Most folks would find it hard to believe, as our government in Washington fights to stay fiscally afloat, how GE got away with paying no corporate federal taxes in 2010. Actually GE was able to get a $3.2 billion rebate. But unfortunately, most Americans don’t realize how corporations like GE get away with this sort of thing on a regular and recurring basis. Folks hear lots from too many politicians who claim that companies like GE pay 35% in federal taxes and say that the companies should be allowed to pay at a lower rate.
The reality is that it’s a rare company that pays the current 35% corporate rate. In fact, from 2008 through 2011, it has been reported that 25 Fortune 500 companies paid no federal taxes during those years. Let’s take a look at ten huge corporations and see how they fared in recent years when it comes to profits, paying taxes to the federal government and receiving rebates:
• Exxon Mobil. In 2009, Exxon Mobile made $19 billion in profits. Not only did Exxon avoid paying any federal income taxes that year, according to its SEC filings, it actually received a $156 million rebate from the IRS..
• Bank of America. Last year, Bank of America received a $1.9 billion tax refund from the IRS, even though it made $4.4 billion in profits. Just a couple of years ago, the huge company received a bailout from the Federal Reserve and the Treasury Department of nearly $1 trillion.
• General Electric. Over the past five years, while General Electric made $26 billion in profits in the United States, it received a $4.1 billion refund from the IRS.
• Chevron. In 2009, Chevron received a $19 million refund from the IRS after it made $10 billion in profits.
• Boeing. Last year, Boeing, which received a $30 billion contract from the Pentagon to build 179 airborne tankers, was able to get a $124 million refund from the IRS.
• Valero Energy. Last year, Valero Energy, the 25th largest company in America with $68 billion in sales, last year received a $157 million tax refund check from the IRS and, over the past three years, it received a $134 million tax break from the oil and gas manufacturing tax deduction.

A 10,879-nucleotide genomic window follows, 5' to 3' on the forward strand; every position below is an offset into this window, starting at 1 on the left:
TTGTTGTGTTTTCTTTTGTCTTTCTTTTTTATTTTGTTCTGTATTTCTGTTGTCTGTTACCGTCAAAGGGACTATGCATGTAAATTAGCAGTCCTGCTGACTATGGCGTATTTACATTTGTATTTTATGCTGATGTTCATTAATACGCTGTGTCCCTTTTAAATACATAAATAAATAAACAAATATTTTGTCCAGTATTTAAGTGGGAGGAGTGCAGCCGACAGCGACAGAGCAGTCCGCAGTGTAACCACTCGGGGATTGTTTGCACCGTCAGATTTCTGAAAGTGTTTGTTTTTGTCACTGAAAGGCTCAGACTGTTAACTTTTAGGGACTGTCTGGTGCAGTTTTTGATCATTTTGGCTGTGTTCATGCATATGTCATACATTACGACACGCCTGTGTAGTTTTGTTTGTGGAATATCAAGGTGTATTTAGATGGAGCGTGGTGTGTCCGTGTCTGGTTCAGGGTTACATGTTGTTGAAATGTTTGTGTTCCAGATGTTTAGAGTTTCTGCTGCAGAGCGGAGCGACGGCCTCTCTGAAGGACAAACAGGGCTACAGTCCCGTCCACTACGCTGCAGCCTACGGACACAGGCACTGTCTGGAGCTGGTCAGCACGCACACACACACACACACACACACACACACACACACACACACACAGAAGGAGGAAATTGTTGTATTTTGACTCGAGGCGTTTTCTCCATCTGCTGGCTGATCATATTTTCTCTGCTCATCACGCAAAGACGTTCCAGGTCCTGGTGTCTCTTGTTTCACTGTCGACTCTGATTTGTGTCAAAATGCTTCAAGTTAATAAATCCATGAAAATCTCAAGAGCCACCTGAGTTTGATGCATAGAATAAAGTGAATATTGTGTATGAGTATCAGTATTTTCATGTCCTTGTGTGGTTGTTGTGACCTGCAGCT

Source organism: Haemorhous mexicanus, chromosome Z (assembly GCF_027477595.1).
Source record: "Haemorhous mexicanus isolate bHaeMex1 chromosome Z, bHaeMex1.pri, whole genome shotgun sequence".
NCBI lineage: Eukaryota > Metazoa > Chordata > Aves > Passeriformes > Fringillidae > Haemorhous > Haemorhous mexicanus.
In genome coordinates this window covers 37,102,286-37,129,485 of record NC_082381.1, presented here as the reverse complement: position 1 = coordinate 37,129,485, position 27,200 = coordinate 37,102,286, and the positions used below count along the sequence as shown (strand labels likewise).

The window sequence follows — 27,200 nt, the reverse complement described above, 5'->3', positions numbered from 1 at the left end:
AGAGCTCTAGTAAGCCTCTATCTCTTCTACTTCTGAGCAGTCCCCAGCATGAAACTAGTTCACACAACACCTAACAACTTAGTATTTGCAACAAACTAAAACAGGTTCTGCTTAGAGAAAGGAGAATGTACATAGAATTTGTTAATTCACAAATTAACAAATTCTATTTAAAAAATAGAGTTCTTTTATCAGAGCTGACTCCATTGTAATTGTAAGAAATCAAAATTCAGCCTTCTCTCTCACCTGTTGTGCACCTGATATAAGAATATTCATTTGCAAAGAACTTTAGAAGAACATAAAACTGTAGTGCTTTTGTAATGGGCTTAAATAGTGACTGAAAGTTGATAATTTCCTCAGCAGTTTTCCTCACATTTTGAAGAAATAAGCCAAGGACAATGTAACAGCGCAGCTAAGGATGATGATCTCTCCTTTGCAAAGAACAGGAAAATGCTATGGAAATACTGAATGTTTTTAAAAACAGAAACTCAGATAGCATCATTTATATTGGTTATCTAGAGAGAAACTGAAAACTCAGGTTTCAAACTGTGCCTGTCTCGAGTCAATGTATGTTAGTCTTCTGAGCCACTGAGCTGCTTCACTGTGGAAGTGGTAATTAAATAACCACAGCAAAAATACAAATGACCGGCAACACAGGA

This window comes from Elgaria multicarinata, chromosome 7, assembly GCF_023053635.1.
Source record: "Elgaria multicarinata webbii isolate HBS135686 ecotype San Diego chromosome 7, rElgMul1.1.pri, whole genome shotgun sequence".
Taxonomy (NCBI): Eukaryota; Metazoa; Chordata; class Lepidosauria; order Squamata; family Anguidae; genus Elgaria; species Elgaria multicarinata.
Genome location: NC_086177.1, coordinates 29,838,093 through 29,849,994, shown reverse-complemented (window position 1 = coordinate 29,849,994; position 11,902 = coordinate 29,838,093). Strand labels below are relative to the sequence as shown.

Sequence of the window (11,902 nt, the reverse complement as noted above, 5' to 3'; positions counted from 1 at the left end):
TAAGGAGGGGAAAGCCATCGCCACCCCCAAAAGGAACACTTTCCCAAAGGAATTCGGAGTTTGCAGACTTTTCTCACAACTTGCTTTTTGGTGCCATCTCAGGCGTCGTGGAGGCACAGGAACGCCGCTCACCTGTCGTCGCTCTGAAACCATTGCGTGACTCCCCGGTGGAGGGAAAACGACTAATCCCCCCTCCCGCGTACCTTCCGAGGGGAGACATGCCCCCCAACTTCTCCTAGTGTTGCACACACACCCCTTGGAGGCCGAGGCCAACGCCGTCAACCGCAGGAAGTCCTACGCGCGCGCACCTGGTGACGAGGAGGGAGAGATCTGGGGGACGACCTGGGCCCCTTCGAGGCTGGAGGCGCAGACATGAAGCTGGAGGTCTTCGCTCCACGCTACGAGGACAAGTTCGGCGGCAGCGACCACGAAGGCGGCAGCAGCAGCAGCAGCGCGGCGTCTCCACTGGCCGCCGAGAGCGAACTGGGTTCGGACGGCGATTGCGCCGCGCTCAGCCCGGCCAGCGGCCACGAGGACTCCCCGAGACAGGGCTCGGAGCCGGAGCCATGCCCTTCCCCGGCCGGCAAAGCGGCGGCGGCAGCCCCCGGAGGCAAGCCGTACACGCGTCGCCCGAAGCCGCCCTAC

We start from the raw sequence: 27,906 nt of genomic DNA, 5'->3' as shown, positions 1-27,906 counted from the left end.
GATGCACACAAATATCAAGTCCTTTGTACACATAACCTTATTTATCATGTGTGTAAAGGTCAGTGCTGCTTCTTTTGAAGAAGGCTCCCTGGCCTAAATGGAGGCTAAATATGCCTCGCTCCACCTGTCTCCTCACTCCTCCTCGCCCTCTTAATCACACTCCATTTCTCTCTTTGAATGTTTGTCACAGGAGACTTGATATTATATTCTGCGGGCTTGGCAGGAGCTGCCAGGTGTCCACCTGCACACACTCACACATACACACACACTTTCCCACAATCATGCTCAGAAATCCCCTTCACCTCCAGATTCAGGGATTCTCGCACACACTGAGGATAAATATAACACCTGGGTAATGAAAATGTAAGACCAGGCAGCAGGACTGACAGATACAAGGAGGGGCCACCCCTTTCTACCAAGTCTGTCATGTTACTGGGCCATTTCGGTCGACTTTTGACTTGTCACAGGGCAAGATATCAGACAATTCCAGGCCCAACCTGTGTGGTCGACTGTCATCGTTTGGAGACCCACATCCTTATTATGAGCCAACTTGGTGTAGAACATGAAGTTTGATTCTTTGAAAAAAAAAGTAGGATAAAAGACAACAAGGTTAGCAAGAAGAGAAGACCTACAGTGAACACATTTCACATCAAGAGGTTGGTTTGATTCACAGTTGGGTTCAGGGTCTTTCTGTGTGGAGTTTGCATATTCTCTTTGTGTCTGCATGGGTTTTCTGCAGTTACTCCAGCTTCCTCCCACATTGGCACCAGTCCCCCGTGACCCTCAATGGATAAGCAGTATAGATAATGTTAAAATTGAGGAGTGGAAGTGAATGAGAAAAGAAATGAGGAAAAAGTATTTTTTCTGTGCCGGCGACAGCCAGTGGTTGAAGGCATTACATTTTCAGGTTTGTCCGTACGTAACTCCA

• Goldman Sachs. In 2008, Goldman Sachs paid only 1.1 percent of its income in taxes even though it earned a profit of $2.3 billion bailout from the Federal Reserve and U.S. Treasury Department.
• Citigroup. Last year, Citigroup made more than $4 billion in profits but paid no federal income taxes, even though it received a $476.2 billion in cash and guarantees from the TARP, Federal Reserve and U.S. Treasury. This was more than any other bank.
• ConocoPhillips. ConocoPhillips, the fifth largest oil company in the United States, made $16 billion in profits from 2007 through 2009, but received $451 million in tax breaks through the oil and gas manufacturing deduction during those years.
• Carnival Cruise Lines. Over the past five years, Carnival Cruise Lines made more than $11 billion in profits, but its federal income tax rate during those years was just 1.1 percent.
I am convinced that working men and women, who not only work hard for their pay, but also pay their fair share of taxes, believe that huge corporations should also pay their taxes and not be given special treatment by the government. Unfortunately, very few folks in this country know how the giants in Corporate America receive special treatment when it comes to the U.S. Tax Code. It will take getting the truth out to the public on this issue if this sort of thing is ever to be changed by Congress. Presently, Corporate America gets its way in Congress and that overwhelming influence will have to be curtailed before we will see tax reform on the national level in this country.
Source: Washington Post
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